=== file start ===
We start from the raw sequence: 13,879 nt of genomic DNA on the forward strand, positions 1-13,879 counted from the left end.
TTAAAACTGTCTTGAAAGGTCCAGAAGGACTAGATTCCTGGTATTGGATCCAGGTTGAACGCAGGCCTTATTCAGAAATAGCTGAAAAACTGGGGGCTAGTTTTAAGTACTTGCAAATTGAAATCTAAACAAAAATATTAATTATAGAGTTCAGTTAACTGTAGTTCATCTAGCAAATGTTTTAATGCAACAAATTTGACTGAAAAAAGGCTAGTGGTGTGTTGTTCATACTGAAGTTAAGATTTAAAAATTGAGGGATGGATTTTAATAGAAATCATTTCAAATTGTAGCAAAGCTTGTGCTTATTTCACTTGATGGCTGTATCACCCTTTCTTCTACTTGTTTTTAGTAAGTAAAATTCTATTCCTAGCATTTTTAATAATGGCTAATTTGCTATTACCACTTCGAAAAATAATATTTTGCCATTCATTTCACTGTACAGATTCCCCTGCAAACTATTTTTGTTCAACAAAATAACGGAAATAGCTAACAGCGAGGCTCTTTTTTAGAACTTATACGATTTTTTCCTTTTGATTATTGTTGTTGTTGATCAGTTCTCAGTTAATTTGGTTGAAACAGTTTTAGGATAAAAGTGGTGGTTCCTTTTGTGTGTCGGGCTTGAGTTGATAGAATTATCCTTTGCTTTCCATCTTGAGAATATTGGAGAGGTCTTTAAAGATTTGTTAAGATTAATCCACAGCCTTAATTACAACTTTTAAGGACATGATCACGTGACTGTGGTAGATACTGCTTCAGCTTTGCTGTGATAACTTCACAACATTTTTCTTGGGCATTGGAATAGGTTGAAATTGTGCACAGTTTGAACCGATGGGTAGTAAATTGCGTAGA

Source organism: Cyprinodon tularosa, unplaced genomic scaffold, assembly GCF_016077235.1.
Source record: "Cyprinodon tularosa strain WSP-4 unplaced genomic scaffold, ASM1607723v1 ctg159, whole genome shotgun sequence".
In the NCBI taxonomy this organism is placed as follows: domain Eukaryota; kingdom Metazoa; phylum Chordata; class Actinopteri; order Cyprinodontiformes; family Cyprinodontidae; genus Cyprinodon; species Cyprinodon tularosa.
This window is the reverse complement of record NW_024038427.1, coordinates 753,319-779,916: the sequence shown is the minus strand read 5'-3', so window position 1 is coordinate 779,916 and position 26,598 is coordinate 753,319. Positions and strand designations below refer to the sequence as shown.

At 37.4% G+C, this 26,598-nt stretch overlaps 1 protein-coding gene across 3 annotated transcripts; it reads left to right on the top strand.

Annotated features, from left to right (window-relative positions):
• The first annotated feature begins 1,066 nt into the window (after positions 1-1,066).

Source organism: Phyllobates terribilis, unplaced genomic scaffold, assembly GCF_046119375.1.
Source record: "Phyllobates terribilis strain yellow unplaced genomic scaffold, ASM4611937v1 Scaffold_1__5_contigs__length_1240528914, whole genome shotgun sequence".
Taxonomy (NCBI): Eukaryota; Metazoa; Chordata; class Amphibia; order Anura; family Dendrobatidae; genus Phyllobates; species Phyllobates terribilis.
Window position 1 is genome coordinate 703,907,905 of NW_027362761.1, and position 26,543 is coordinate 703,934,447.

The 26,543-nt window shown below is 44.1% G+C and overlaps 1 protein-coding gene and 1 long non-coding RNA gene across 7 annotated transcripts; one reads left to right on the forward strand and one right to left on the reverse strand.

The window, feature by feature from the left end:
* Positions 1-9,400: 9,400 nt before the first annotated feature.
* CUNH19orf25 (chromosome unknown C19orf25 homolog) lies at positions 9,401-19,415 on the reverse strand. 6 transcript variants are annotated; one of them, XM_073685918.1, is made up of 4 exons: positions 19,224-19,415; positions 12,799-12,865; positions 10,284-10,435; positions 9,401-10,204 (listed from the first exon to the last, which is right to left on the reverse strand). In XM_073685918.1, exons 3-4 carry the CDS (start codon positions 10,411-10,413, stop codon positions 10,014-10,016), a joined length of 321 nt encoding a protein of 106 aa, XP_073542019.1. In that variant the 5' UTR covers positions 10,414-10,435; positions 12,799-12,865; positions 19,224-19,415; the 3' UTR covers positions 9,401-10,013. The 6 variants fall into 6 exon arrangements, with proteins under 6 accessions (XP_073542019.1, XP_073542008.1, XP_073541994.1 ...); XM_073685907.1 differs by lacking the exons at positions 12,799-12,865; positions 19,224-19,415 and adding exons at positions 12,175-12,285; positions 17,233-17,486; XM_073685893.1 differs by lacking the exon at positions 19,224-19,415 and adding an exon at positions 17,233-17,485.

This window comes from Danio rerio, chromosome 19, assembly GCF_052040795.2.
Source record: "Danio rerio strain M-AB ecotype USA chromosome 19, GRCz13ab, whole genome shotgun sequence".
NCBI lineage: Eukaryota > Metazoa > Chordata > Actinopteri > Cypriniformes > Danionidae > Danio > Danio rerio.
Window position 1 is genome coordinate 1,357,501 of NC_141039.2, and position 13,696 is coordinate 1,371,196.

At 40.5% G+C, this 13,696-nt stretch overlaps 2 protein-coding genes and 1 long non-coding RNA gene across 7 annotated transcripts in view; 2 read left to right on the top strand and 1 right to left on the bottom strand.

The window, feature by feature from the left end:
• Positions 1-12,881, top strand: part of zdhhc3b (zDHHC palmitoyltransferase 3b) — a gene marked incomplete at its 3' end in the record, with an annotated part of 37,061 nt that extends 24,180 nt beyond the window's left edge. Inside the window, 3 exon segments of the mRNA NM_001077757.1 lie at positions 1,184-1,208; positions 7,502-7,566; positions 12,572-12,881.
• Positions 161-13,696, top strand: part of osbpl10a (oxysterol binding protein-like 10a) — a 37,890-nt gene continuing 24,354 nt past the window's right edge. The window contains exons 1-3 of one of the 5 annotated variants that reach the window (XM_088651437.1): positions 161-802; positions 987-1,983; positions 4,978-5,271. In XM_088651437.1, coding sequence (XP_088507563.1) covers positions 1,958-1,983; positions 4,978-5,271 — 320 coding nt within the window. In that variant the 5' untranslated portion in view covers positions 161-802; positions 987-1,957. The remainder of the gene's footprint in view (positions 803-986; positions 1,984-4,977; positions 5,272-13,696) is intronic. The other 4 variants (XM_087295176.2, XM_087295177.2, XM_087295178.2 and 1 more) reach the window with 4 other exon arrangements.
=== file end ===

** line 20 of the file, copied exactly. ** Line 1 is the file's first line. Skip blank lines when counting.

NCBI lineage: Eukaryota > Metazoa > Chordata > Actinopteri > Cypriniformes > Danionidae > Danio > Danio rerio.